“Our clients can see within a few minutes whether they have the parts they need to build out their packages and get the work completed,” said Beard. “That capability has dramatically decreased the planning and prep time, and the inefficiency of different crews or indirect labor looking around for their parts.” The same concept can be applied to the equipment used on the job site, where generators and welding machines are often misplaced and/or sitting idle. “Workers can spend hours looking for the machines that they need on-site,” said Beard. “Simply being able to track the equipment and know where it is at any given time has helped out quite a bit.”

Training the Troops

JV Driver has been using SiteSense across multiple projects and is already seeing the benefits of improved site management. Like any new initiative, this one has required a shift in mindset on the part of the company, its managers and its crew workers. “People are generally resistant to change,” said Beard, “and some will hold off as long as they can before being forced into it.” In many cases, that extra nudge results in an “ah-ha” moment and prompts users to think: Well, why haven’t we been using this from the beginning?

“Some crews out in the field want to do work as usual,” said Beard, “because they’ve been doing things a certain way for 20 or 30 years.” To break through that barrier, Intelliwave’s Field Engineers educate and train work crews on an ongoing basis. “JV Driver could be onboarding 100 new workers every week due to the size of its projects as well as to high industry turnover,” said Beard, “so we really have to do this on an ongoing basis.”

As an element of that training, the engineers help workers get through the “we think this is broken” mentality and show them that in many cases the technology tools just aren’t being used properly. In other instances, users simply don’t understand the details behind the technology itself — or they have preconceived notions about its capabilities. “We’ve tried to develop our systems so that they work behind the scenes and deliver on their promises,” said Beard. “Still, aligning expectations across the owner, EPC and contractor levels can be challenging.”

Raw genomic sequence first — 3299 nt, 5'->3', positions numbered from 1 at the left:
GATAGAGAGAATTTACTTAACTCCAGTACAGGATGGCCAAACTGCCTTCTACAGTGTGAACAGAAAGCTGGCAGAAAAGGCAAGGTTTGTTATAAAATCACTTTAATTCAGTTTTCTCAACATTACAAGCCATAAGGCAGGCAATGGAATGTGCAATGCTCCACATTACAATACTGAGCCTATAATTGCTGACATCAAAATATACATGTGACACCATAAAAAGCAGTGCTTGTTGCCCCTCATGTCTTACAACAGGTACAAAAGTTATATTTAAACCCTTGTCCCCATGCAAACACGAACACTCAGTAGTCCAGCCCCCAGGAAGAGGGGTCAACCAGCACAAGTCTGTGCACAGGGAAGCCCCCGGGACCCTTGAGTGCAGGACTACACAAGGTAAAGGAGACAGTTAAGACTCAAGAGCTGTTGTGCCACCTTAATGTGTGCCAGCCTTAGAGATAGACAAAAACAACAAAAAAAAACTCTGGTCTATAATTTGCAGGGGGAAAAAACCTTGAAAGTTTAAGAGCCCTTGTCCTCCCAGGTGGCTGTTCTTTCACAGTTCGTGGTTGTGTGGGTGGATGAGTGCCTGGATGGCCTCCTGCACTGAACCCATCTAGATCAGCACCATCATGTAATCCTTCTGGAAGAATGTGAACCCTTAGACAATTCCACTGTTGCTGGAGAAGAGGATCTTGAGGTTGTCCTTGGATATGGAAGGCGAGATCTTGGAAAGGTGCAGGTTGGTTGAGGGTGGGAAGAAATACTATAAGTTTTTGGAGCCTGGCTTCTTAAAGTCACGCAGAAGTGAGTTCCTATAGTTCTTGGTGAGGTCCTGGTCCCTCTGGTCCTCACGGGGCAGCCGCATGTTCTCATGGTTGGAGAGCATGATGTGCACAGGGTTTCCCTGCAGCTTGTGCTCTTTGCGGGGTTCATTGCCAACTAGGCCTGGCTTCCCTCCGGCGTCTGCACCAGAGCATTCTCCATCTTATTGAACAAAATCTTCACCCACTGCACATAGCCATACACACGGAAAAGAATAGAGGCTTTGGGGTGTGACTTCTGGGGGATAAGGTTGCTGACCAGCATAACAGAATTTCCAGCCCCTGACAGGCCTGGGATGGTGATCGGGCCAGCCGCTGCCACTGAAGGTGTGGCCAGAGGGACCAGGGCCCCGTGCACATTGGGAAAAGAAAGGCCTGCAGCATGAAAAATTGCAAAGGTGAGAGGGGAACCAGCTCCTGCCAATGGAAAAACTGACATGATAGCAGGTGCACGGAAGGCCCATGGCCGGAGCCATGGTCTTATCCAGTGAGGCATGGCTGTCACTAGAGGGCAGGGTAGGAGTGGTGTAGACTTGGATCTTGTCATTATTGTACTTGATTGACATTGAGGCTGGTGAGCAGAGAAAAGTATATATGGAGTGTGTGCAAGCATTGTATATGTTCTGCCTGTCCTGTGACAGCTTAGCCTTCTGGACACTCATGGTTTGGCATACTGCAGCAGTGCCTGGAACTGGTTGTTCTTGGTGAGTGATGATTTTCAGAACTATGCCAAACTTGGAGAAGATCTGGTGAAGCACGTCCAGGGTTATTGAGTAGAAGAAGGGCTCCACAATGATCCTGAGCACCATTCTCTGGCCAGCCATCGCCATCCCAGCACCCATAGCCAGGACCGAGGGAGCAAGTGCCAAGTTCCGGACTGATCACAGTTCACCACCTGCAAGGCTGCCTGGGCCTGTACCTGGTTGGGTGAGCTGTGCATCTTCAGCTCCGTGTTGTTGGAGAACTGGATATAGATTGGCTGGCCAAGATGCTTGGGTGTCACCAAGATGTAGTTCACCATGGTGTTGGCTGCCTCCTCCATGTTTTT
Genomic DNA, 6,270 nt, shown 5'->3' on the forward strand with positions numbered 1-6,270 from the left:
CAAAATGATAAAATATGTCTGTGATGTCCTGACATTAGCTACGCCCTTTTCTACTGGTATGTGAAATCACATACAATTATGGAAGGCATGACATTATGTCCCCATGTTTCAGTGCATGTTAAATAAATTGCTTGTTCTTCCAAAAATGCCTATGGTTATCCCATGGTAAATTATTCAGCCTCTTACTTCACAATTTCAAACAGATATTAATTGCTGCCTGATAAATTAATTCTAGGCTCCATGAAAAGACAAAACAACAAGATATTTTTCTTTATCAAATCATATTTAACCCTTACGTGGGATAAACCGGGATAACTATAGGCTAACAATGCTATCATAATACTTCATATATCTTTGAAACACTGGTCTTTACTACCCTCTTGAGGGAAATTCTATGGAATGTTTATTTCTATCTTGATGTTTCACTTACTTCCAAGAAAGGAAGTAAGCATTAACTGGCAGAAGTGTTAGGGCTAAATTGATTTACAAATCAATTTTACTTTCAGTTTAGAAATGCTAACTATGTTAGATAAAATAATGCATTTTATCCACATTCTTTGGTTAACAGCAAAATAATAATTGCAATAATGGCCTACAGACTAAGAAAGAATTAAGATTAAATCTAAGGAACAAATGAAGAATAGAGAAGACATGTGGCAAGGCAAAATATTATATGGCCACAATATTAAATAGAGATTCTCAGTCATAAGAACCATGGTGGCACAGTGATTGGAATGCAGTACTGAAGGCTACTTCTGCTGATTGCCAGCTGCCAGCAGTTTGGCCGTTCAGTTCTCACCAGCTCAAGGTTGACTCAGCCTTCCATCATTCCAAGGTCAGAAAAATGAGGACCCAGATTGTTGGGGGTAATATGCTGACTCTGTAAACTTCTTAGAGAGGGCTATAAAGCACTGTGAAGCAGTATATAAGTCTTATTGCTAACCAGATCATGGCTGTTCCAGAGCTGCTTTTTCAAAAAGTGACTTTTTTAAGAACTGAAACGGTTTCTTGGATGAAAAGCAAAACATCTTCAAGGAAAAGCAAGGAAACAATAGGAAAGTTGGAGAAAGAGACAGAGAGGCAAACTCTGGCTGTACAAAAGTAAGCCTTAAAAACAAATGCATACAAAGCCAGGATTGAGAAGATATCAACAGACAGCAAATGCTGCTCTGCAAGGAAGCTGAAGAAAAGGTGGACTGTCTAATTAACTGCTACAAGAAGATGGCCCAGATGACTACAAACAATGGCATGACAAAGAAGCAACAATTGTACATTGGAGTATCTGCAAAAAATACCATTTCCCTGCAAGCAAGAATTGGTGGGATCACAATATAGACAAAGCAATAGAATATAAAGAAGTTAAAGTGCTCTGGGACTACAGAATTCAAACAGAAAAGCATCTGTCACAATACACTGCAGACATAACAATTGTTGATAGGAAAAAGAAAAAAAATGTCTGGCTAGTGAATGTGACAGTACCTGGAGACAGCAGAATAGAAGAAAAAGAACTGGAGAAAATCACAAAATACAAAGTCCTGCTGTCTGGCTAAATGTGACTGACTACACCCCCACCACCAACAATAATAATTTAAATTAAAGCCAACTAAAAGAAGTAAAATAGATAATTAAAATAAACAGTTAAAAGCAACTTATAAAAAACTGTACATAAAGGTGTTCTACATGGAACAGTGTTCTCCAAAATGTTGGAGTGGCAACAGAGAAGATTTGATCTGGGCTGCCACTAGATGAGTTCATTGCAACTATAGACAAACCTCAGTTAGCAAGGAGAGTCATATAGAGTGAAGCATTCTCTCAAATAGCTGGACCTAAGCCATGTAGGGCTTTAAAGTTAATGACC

Measuring the Benefits

In 2008 the Construction Industry Institute (CII) examined the number of indirect man-hours (not related to actual tool time — such as building the plant) saved by the use of radio-frequency identification (RFID). Using boiler management as the reference point, the organization found that the average worker using manual systems spent 40 minutes searching for each of the 1,000 parts that are used to make a boiler. Those using RFID took just four minutes to locate each part. “That’s a 10:1 or better ratio,” Beard pointed out. “Inefficiencies in materials management during construction can delay the start-up of a new facility and the daily loss in production due to a slipped construction schedule can result in mega cost overruns.”

When assessing the progress JV Driver has made by leveraging innovation, Beard said owner buy-in has served as a key ingredient in the initiative’s success. “When an owner takes it under his wing and really supports the technology as a key priority for the project, the more the EPCs and contractors buy into it,” said Beard. “This is important because if there’s no buy-in at the lower levels with the users, then essentially you’ve bought a technology that’s going to be shelved.”

Elkington added, “Leveraging SiteSense on materials and expanding that into personnel and equipment tracking has improved our ability to get work done. This product will revolutionize how everything on a construction site is eventually tracked and traced. It reduces manhours, helps improve safety and improves dollar efficiency.” Q

Sabine Hoover is a content manager with FMI Corporation. She can be reached at 303.398.7238 or via email at shoover@fminet.com.